Ozone depletion: Montreal Protocol
The Montreal Protocol on Substances that Deplete the Ozone Layer was signed in 1987, under the auspices of the United Nations Environment Programme (UNEP), to gradually eliminate global consumption and production of ozone-depleting substances (ODS). The Multilateral Fund for the Implementation of the Montreal Protocol was established in 1991 by the Parties to the Protocol to provide technical and financial assistance to developing countries to achieve their targets to phase out ODS. Headquartered in Montreal, the Multilateral Fund is financed by mandatory contributions from developed countries that are Party to the Montreal Protocol, including Canada.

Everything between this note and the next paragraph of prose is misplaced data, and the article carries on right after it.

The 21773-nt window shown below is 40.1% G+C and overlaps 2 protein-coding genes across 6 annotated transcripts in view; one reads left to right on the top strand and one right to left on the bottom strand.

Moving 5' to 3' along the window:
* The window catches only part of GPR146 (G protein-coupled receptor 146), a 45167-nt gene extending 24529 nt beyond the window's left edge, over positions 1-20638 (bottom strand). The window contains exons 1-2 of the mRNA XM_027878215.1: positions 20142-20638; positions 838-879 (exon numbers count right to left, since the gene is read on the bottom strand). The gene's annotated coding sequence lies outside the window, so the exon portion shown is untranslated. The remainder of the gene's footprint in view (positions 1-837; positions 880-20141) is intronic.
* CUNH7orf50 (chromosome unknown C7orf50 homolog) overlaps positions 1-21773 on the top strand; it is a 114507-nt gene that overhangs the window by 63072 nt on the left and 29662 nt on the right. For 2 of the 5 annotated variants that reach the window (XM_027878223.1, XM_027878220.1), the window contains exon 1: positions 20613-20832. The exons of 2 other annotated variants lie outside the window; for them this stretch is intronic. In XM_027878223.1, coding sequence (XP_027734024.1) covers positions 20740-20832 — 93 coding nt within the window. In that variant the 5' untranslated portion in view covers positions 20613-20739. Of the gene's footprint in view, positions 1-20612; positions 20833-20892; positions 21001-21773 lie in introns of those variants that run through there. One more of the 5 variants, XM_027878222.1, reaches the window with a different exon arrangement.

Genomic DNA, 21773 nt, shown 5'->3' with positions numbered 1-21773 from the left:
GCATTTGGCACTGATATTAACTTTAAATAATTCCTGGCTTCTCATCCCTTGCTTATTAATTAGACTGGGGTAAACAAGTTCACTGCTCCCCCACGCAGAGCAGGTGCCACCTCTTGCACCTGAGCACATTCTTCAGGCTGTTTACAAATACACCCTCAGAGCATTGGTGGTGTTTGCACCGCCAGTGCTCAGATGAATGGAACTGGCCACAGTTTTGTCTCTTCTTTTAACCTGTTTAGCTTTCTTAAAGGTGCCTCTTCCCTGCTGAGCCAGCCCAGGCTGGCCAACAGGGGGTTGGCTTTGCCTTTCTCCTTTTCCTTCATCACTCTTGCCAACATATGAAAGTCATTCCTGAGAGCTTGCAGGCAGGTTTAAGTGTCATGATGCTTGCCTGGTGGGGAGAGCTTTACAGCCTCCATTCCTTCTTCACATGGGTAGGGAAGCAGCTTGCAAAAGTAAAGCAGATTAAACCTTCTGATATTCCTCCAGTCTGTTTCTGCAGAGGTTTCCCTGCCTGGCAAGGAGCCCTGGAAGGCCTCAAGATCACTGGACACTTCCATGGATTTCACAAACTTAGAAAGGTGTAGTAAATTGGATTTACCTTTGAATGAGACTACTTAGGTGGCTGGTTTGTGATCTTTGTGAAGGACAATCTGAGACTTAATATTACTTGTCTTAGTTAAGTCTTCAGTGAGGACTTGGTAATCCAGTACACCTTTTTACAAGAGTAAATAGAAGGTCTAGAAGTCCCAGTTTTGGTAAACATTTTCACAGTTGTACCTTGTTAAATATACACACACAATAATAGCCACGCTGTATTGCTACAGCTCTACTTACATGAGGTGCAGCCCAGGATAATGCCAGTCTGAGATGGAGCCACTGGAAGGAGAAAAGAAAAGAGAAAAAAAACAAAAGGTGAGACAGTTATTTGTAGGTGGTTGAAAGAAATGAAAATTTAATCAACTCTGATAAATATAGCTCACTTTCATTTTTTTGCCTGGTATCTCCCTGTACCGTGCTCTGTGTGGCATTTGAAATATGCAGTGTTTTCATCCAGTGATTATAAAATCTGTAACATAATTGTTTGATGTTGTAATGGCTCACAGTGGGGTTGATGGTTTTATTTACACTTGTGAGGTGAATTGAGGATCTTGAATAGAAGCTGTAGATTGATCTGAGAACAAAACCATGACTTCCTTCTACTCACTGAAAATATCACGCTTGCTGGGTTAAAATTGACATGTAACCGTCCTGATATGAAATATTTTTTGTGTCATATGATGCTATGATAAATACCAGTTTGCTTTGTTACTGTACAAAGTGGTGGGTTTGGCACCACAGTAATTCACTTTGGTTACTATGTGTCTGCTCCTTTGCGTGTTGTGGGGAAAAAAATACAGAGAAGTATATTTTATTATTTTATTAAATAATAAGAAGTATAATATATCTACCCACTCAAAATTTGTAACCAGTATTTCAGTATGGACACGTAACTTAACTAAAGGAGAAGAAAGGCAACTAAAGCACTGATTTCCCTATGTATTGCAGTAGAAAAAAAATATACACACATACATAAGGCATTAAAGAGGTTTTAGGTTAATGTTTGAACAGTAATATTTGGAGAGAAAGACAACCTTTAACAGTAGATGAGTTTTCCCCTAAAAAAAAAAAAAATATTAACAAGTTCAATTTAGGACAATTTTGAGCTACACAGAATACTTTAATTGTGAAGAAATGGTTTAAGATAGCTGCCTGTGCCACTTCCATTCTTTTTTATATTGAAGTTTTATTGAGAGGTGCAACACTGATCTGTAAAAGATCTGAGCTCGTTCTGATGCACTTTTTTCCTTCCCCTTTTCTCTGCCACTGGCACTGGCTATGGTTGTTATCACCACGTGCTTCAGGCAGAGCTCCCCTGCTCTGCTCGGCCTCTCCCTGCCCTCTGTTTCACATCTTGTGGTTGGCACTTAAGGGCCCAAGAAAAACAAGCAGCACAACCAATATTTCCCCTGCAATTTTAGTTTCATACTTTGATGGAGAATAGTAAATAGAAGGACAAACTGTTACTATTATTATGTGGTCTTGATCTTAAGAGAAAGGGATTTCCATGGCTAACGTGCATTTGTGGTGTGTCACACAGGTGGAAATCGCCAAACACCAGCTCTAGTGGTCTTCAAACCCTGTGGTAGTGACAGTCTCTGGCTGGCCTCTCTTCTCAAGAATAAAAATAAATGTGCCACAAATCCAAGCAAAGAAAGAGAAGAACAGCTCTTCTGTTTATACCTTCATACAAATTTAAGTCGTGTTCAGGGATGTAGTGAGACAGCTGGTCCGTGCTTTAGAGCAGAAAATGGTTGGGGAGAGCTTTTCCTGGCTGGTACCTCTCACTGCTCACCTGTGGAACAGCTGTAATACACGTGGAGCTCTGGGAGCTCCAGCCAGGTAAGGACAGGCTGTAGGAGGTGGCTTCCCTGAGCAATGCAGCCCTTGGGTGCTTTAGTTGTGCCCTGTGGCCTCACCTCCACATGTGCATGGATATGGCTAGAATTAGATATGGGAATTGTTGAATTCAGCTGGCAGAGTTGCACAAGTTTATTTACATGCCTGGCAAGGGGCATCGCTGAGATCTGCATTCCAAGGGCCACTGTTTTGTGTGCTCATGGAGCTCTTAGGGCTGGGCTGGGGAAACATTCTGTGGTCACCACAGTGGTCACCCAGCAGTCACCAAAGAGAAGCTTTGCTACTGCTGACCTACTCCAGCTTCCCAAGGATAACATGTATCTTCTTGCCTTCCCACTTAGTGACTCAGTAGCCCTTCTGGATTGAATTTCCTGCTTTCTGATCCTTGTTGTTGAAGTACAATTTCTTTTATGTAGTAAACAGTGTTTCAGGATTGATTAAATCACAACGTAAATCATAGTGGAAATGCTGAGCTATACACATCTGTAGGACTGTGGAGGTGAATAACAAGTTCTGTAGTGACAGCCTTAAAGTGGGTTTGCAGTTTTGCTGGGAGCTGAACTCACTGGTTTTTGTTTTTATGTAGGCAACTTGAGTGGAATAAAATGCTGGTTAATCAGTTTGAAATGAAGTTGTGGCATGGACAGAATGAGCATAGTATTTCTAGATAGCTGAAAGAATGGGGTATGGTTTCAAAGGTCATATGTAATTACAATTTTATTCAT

Environment Canada coordinates Canada’s overall participation under the Montreal Protocol, including representing Canada internationally and implementing domestic policies and regulations to ensure Canada’s compliance with the Protocol’s requirements. Environment Canada also addresses issues and activities related to the Multilateral Fund, with a view to advancing Canada’s strategic interests and objectives regarding implementation of the Montreal Protocol in developing countries.
Through its Bilateral Program under the Montreal Protocol, Environment Canada has contributed to important results: over 400,000 tonnes of ODS phased out in developing countries under the Multilateral Fund; more than 30 bilateral projects implemented by Environment Canada - in countries such as Bolivia, Chile, India, Jamaica, Mexico and Uruguay - that have transferred Canadian know-how or technology; a range of technical advice and information provided to delegations from China, Indonesia and Latin American countries.
Report a problem or mistake on this page
- Date modified: